Elders can’t be famous for their use of alcohol. There shouldn’t be urban legends telling how much alcohol they can drink and still drive home. Some television actors have created a persona that always shows them smoking or holding a drink. It’s part of their shtick.

If you can’t picture an elder candidate in your mind without imagining them holding a beer or evening cocktail, then they don’t meet the qualifications.

This elder qualification is two Greek words stuck together which means “not along side wine.” Elders can’t have a public image of always being alongside an adult drink.

Elders should be the good guy in the room. Safe, not violent. Gentle.

Elders aren’t the guys always looking to quarrel. Hyper truth detectives who are always looking for a doctrinal fight are not elder material. Elders know the truth, but share it with words of love.

Elders are not laying up treasures on earth, not jealous of evil doers, not envious of the rich. They are looking for a city whose builder and maker is God.

The children of elders living directly under their supervision, still living in the home, are not hellions. Elders don’t have wives who can’t control their tongues. Elders don’t have out of control family finances. Elders bring peace and prosperity to their own family and we expect that they will bring peace and prosperity to God’s family.

And even those who qualify and are exceptionally talented, if their profession of faith is new, they should be given time to mature before they are asked to be an elder.

Paul’s qualifications limit who can be asked to be an elder.

It’s a noble task, an excellent place to get tired for Jesus’ sake. It’s important for the health of the church that our elders are our best foot forward – morally, worldly wise, innocent as doves, but smart like a fox. That’s an elder.

Paul says with great confidence that aspiring to be an elder is to aspire to a noble task.

The only truth that Paul holds in greater confidence is in chapter one of the same book.

1 Timothy 1:15 The saying is trustworthy and deserving of full acceptance, that Christ Jesus came into the world to save sinners, of whom I am the foremost.

Jesus left the glory of heaven to save us. The death of Christ was the death we deserved. The resurrection of Christ is the new life we don’t deserve. And the ascension of Christ is the promise of eternal blessedness we could never attain on our own.

Elders lead the church in this Gospel mission.

This church is blessed to have great elders and deacons. Despite all the restrictions the Apostle Paul creates through his list of qualifications, we have many qualified men sitting here today.

We have a great first string serving right now, and a great second string in the pews waiting to enter this same noble service.

A few months back we had a few names from the Session that we approached to serve as elders.

Bud Hardy was one of those we asked to serve as elder. He is able to serve at this time and so we will now ordain him to the office of ruling elder.




(1) Do you believe in one God—Father, Son and Holy Spirit—and do you confess anew the Lord Jesus Christ as your Savior and Lord, and acknowledge Him Head over all things for the Church, which is His Body?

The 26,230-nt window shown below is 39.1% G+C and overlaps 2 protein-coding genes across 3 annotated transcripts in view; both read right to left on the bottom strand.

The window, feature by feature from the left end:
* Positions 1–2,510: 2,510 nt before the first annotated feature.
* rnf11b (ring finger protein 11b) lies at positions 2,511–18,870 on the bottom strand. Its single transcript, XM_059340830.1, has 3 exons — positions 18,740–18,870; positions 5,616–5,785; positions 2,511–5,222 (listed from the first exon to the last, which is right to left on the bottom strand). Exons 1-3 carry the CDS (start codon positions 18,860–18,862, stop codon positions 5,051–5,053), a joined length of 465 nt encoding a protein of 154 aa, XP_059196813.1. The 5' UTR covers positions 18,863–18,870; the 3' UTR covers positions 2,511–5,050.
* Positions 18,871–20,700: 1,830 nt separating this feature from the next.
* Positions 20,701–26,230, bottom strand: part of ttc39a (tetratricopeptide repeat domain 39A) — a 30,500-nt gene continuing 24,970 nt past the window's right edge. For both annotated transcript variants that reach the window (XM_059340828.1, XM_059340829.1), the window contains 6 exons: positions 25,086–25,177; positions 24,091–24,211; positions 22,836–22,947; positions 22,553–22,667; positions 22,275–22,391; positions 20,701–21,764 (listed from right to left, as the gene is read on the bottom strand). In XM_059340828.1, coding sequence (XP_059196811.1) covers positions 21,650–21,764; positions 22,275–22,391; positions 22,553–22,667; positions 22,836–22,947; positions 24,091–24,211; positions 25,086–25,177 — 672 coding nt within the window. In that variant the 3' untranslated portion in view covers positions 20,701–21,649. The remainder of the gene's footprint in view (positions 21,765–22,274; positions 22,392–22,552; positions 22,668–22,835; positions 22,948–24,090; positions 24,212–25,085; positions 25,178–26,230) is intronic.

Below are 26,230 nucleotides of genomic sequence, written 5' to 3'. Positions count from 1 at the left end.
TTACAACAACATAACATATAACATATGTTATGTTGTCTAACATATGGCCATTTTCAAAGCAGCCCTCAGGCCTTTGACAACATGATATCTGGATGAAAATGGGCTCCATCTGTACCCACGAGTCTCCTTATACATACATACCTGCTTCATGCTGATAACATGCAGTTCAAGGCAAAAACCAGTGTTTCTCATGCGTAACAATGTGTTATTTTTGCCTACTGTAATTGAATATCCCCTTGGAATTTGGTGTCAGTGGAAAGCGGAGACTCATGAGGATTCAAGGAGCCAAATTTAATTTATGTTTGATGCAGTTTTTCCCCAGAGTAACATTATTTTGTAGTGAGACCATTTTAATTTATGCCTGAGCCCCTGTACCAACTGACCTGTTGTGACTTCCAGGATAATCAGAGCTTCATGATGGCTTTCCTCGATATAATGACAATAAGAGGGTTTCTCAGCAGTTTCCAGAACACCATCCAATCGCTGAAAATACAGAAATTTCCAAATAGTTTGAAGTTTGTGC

(2) Do you reaffirm your belief in the Scriptures of the Old and New Testaments as the Word of the living God, the only perfect rule of faith and practice, to which nothing is to be added and from which nothing is to be taken at any time or upon any pretext?

(3) Do you accept the doctrines of this Church, contained in the Westminster Confession of Faith and Catechisms, as founded on the Word of God and as the expression of your own faith and do you resolve to adhere thereto?

(4) Do you accept the government, discipline, and worship of the Associate Reformed Presbyterian Church?

(5) Do you accept the office of ruling elder in this congregation; and do you promise to perform faithfully all the duties of the office; and do you promise to endeavor by the grace of God to live your life in Christian witness before the church and in the world?

(6) Do you promise to submit in the spirit of love to the authority of the session and to the higher courts of the Church?

(7) Do you promise in all things to promote the unity, peace, purity, and prosperity of the church?

Do you, the members of this congregation, acknowledge and receive Bud Hardy as a ruling elder, and do you promise to give him all the honor, obedience, encouragement, and assistance in the spirit of love  to which his office, according to the Word of God and the Constitution of this Church, entitles him?

After the members of the congregation have signified their affirmative answer to this question, the officers-elect shall kneel and be set apart to their office with prayer and the laying on of the hands of the session.

Following the ordination prayer, the minister shall say:

In the name of the Lord Jesus Christ, the great Head of the Church,

I now declare you duly ordained and installed

in the sacred office of ruling elder.”

The members of the session shall take the new officers by the hand, saying:

We give you the right hand of fellowship to take part

in this ministry with us.”


[1] The Holy Bible : English Standard Version. 2001. Wheaton: Standard Bible Society.